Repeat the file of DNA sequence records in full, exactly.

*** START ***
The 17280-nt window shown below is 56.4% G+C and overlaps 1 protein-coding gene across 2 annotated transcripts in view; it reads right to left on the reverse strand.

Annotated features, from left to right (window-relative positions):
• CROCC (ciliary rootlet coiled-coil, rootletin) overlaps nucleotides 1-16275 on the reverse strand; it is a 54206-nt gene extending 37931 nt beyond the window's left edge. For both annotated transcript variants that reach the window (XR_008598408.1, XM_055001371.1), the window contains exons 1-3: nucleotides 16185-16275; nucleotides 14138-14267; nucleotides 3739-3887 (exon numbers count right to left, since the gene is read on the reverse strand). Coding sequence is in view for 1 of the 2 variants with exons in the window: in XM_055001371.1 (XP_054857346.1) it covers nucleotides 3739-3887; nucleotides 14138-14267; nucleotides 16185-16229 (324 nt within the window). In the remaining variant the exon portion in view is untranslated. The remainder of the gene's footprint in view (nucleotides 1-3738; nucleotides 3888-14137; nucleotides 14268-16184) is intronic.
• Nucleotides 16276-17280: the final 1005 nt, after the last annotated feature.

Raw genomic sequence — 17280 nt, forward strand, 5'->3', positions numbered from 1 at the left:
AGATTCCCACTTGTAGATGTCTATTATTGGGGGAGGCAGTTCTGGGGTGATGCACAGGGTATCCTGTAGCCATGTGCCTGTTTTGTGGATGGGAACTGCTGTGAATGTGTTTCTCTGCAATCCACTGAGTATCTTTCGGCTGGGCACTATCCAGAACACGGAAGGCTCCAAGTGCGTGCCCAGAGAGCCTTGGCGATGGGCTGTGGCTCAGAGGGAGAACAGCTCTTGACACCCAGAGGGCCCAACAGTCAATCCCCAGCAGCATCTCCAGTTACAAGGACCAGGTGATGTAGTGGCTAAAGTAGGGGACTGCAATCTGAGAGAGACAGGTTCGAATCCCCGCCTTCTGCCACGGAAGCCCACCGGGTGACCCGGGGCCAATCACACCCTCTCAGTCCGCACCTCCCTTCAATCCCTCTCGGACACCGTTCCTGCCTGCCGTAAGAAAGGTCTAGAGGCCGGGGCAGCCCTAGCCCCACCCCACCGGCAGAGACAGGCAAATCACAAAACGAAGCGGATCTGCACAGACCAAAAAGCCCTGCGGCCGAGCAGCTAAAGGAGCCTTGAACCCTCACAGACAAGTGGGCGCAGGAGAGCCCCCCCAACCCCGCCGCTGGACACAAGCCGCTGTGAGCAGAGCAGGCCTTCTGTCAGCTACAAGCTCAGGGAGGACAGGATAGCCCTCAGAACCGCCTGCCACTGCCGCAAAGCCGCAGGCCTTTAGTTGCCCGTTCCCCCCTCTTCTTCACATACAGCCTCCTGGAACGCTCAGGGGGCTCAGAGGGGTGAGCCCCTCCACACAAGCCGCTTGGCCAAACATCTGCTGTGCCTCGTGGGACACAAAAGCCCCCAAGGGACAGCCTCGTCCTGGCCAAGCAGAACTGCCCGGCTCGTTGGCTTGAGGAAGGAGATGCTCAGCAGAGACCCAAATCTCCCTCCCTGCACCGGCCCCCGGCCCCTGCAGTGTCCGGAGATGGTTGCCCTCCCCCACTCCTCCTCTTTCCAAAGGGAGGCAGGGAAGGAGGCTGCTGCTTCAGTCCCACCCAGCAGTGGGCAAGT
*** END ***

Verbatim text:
The 17280-nt window shown below is 56.4% G+C and overlaps 1 protein-coding gene across 2 annotated transcripts in view; it reads right to left on the reverse strand.

Annotated features, from left to right (window-relative positions):
• CROCC (ciliary rootlet coiled-coil, rootletin) overlaps nucleotides 1-16275 on the reverse strand; it is a 54206-nt gene extending 37931 nt beyond the window's left edge. For both annotated transcript variants that reach the window (XR_008598408.1, XM_055001371.1), the window contains exons 1-3: nucleotides 16185-16275; nucleotides 14138-14267; nucleotides 3739-3887 (exon numbers count right to left, since the gene is read on the reverse strand). Coding sequence is in view for 1 of the 2 variants with exons in the window: in XM_055001371.1 (XP_054857346.1) it covers nucleotides 3739-3887; nucleotides 14138-14267; nucleotides 16185-16229 (324 nt within the window). In the remaining variant the exon portion in view is untranslated. The remainder of the gene's footprint in view (nucleotides 1-3738; nucleotides 3888-14137; nucleotides 14268-16184) is intronic.
• Nucleotides 16276-17280: the final 1005 nt, after the last annotated feature.

Raw genomic sequence — 17280 nt, forward strand, 5'->3', positions numbered from 1 at the left:
AGATTCCCACTTGTAGATGTCTATTATTGGGGGAGGCAGTTCTGGGGTGATGCACAGGGTATCCTGTAGCCATGTGCCTGTTTTGTGGATGGGAACTGCTGTGAATGTGTTTCTCTGCAATCCACTGAGTATCTTTCGGCTGGGCACTATCCAGAACACGGAAGGCTCCAAGTGCGTGCCCAGAGAGCCTTGGCGATGGGCTGTGGCTCAGAGGGAGAACAGCTCTTGACACCCAGAGGGCCCAACAGTCAATCCCCAGCAGCATCTCCAGTTACAAGGACCAGGTGATGTAGTGGCTAAAGTAGGGGACTGCAATCTGAGAGAGACAGGTTCGAATCCCCGCCTTCTGCCACGGAAGCCCACCGGGTGACCCGGGGCCAATCACACCCTCTCAGTCCGCACCTCCCTTCAATCCCTCTCGGACACCGTTCCTGCCTGCCGTAAGAAAGGTCTAGAGGCCGGGGCAGCCCTAGCCCCACCCCACCGGCAGAGACAGGCAAATCACAAAACGAAGCGGATCTGCACAGACCAAAAAGCCCTGCGGCCGAGCAGCTAAAGGAGCCTTGAACCCTCACAGACAAGTGGGCGCAGGAGAGCCCCCCCAACCCCGCCGCTGGACACAAGCCGCTGTGAGCAGAGCAGGCCTTCTGTCAGCTACAAGCTCAGGGAGGACAGGATAGCCCTCAGAACCGCCTGCCACTGCCGCAAAGCCGCAGGCCTTTAGTTGCCCGTTCCCCCCTCTTCTTCACATACAGCCTCCTGGAACGCTCAGGGGGCTCAGAGGGGTGAGCCCCTCCACACAAGCCGCTTGGCCAAACATCTGCTGTGCCTCGTGGGACACAAAAGCCCCCAAGGGACAGCCTCGTCCTGGCCAAGCAGAACTGCCCGGCTCGTTGGCTTGAGGAAGGAGATGCTCAGCAGAGACCCAAATCTCCCTCCCTGCACCGGCCCCCGGCCCCTGCAGTGTCCGGAGATGGTTGCCCTCCCCCACTCCTCCTCTTTCCAAAGGGAGGCAGGGAAGGAGGCTGCTGCTTCAGTCCCACCCAGCAGTGGGCAAGT